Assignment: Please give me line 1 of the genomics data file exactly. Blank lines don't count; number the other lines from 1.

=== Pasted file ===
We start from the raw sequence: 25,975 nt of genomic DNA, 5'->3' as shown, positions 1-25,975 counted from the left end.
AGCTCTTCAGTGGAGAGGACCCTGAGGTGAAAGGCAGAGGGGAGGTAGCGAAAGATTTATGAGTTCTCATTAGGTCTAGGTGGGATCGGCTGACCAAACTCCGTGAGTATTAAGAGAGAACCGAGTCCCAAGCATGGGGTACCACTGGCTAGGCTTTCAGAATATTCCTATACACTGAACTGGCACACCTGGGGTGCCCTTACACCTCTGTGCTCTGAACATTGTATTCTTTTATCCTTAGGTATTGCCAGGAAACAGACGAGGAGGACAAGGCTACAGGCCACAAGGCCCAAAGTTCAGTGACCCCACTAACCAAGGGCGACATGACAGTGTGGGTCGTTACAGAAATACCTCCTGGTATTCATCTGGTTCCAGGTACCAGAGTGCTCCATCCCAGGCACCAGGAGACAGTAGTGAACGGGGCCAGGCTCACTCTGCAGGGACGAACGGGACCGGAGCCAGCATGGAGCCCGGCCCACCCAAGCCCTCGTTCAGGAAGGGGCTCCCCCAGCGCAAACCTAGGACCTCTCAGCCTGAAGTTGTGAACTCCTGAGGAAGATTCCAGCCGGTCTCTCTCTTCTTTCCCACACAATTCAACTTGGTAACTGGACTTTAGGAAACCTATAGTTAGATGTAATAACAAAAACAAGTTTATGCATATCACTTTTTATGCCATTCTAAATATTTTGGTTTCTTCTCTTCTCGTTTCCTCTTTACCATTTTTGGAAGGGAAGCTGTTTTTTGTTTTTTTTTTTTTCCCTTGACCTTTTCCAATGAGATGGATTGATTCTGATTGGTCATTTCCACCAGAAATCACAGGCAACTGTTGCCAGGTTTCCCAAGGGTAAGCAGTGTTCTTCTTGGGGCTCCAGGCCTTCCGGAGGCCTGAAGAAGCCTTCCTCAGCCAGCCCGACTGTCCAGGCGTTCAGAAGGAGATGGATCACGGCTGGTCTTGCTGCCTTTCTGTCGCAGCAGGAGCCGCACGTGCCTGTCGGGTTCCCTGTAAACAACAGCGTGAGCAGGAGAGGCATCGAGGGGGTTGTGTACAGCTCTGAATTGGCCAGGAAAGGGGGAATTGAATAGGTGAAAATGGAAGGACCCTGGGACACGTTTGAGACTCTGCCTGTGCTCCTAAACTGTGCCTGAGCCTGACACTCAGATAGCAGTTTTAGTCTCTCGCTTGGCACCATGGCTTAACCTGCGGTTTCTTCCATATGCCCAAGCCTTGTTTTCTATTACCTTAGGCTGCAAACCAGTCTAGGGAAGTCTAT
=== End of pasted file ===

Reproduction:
We start from the raw sequence: 25,975 nt of genomic DNA, 5'->3' as shown, positions 1-25,975 counted from the left end.